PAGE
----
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This is what "White Privilege" means
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Letter to the Editor


I just finished reading the article "I’m Hearing a Lot about "White Privilege" and my insides are in knots. The writer of the article clearly does not understand the meaning of the term. It has nothing to do with what you had or didn’t have when you were growing up. It has nothing to do with what type of transportation you had or didn’t have to get back and forth to work or school. It has nothing to do with what type of work your parents did. It has nothing to do with how much money your family had or didn’t have or how much it has now. It does have everything to do with how people are treated and whether or not they have access to the same public services and facilities as every other person in this country regardless of race, creed, color, or gender.


I would challenge the writer of this article to "walk a mile in my shoes" of those who talk about "White Privilege." Things are much better now in this country than they were when I was growing up, but let me just give the writer a few examples of being treated differently.


Examples of not being under the influence of "White Privilege"


1.After about an hour and a half drive from camp and arriving in an adjoining county, the kids need to use the restroom. The driver stops at the courthouse and two of the kids ask where the restrooms were located. The answer was that there are no colored restrooms in the courthouse. During the remaining thirty minute ride home, one of the kids thought to herself that she wasn’t going to be able to hold the content of her bladder until she got home and she wasn’t. When arriving home, she just thought, "Oh, I just hope no one can tell that I’m wet.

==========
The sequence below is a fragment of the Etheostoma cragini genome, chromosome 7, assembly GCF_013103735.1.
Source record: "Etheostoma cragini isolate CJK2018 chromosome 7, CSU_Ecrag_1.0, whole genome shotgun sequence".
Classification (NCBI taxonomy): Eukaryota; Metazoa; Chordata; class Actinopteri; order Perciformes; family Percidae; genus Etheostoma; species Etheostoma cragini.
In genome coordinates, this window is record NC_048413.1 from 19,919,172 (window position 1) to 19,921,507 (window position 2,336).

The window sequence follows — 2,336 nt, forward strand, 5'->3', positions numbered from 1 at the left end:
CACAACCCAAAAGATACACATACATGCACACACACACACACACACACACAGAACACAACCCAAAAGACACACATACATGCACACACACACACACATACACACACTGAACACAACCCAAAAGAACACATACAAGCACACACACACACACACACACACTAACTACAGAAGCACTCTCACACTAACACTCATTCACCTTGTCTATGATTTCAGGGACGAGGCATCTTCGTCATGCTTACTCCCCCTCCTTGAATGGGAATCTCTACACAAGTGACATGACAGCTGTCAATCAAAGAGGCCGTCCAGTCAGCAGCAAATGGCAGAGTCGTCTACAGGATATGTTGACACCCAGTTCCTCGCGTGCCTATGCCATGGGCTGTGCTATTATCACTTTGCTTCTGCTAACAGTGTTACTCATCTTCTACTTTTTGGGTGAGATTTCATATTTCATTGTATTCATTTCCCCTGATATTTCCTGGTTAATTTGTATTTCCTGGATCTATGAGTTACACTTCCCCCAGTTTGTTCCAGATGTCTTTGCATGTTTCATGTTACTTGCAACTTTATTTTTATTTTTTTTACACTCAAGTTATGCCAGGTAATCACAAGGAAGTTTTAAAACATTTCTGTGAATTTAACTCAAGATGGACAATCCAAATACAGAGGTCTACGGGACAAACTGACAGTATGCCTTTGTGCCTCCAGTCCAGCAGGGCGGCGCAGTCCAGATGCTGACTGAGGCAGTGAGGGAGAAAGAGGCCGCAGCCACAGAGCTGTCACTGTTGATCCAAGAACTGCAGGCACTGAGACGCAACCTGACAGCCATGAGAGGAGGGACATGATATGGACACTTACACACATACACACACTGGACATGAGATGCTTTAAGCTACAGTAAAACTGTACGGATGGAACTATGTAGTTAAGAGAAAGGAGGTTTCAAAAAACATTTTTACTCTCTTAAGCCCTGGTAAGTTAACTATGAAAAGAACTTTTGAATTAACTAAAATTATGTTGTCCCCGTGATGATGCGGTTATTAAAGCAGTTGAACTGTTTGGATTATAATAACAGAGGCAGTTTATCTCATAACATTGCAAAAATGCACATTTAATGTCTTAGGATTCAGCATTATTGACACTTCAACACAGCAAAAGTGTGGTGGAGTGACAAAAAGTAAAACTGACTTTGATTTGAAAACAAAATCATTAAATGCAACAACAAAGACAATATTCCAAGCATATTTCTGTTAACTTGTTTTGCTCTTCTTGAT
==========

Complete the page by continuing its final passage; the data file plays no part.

2.Trying to find an apartment to rent after her husband returned from the Army, a young woman saw a sign saying that there were apartments available in a particular complex. She went to the office and inquired about the apartment and how much the rent would be only to be told that everything was full.


3.During a lay-over in New York, person of color waited in line to get change to call home to tell her parents that she was okay. When she got to the counter, the person behind the counter said that they couldn’t help her because they did not work there.


4.And lastly, a parents feeling compelled to tell their children and their spouses who are in a mixed marriage to be careful where they go and be watchful of those around them in order to be safe.


These are only a few examples of things which I don’t believe the writer of the article has experienced because of his color. It is to experiences such as these that those who use the term "White Privilege" (meaning not having to experience these situations) are referring.


I thank the Lord that things are much better today. We’ve come a long way, but we have a little ways longer to go. I’ve lived here all my life, through the good times and the not so good times and there’s no place that I would rather live.


Many of us have had the same experiences growing up as did the writer of the article. In that, I empathize and they were good points to use to bring us together. It is my hope that what I have said better clarifies what is meant by the phrase "White Privilege" when you hear it again.




Jacqueline Neal Smith